Where is the saner, sustainable, more democratic, more human-scaled and human-celebrating community offering a visible and attractive alternative to the over-mortgaged, over-consuming, over-stressed carbon addict? Have we put in place the better world we would have people move toward?

It is interesting to be in a region where so many people escaped that corporate lemming treadmill in the 1960s and 70s to create just such communities. Some of the places survive as small communities or weekend retreats where friends may be free and happy. The parties are good, I am told. But gray heads cannot change the world alone, and, while escapism is healthy for personal renewal, it is not revolution, and revolution is what we need. It will come from people now in junior high school and younger.

Do not despair; they are but a few years from voting, if voting will mean anything. We do not have to tell them about fairness or about the value of a healthy earth or the value of freedom. But we do have to give them ways to move their ideals into effective political action. Can we help them be more effective than we have done for ourselves? I think we can, and I will get to that.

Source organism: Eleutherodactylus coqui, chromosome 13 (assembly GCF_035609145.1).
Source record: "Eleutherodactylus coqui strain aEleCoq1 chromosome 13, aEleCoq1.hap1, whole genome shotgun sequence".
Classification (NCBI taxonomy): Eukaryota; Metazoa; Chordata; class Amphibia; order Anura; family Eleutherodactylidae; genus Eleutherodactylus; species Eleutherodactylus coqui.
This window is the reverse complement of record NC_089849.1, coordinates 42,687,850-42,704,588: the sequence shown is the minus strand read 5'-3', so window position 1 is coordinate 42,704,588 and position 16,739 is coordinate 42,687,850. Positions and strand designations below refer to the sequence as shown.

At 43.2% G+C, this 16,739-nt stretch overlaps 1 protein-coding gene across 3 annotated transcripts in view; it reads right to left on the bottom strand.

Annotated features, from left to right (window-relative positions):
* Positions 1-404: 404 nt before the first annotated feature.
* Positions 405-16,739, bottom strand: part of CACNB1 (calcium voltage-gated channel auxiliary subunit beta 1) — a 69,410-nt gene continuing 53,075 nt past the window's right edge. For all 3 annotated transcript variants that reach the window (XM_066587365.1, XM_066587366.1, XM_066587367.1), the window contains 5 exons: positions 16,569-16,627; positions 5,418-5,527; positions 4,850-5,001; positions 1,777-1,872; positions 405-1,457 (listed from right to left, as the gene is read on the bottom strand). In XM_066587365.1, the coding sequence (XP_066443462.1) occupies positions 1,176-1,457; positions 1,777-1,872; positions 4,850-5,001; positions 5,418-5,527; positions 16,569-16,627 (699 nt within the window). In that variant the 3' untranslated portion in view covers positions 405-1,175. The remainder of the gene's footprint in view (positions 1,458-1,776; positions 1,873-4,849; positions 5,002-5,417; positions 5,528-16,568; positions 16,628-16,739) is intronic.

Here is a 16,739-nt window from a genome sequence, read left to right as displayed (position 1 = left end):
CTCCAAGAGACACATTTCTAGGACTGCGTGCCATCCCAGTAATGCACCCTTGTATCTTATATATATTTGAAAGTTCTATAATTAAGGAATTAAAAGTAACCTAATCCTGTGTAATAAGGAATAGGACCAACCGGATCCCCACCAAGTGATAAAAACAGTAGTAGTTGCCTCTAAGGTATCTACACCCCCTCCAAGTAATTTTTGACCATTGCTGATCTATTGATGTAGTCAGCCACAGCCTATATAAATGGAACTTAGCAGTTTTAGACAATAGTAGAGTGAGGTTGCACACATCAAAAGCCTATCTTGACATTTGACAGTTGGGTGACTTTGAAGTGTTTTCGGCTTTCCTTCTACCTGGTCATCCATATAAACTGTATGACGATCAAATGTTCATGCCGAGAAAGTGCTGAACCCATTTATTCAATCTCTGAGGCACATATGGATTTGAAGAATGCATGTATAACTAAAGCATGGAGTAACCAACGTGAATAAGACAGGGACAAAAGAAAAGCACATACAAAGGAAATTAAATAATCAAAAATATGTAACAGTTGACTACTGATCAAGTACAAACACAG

First, here are a few things I hope we can do to prepare the ground for a peaceful, happy revolution.

We need to make the better world visible, so the carbon addict may be drawn to it, and may see it as a place to go as nature begins to vote more often in her harsh way-and there is no way to rig her vote.

We must encourage and advance the positive, human-scaled and community-based systems already in place, such as community supported agriculture, edible schoolyard programs, local economy support projects and the like. We must go far beyond these ideas. We must create political support organizations in every housing project, to assist people with their immediate needs and build a new base for progressive politics. We must work closer with labor unions, so that they see a longer view, particularly in regard to environmental issues, and so that the tremendous political power of united workers begins again to shape public policy. We need more "listening projects," to hear people and connect with their higher values. Many of you are doing precisely these things. We need a greater international reach. If some local communities in this country would partner with communities in, for example, Mexico, non-exploitive agricultural cooperatives can be established that enable people to stay in the communities they love, rather than suffer the abuses of illegal immigration. Let's create the leadership for a better world, and let's make it visible and attractive and real.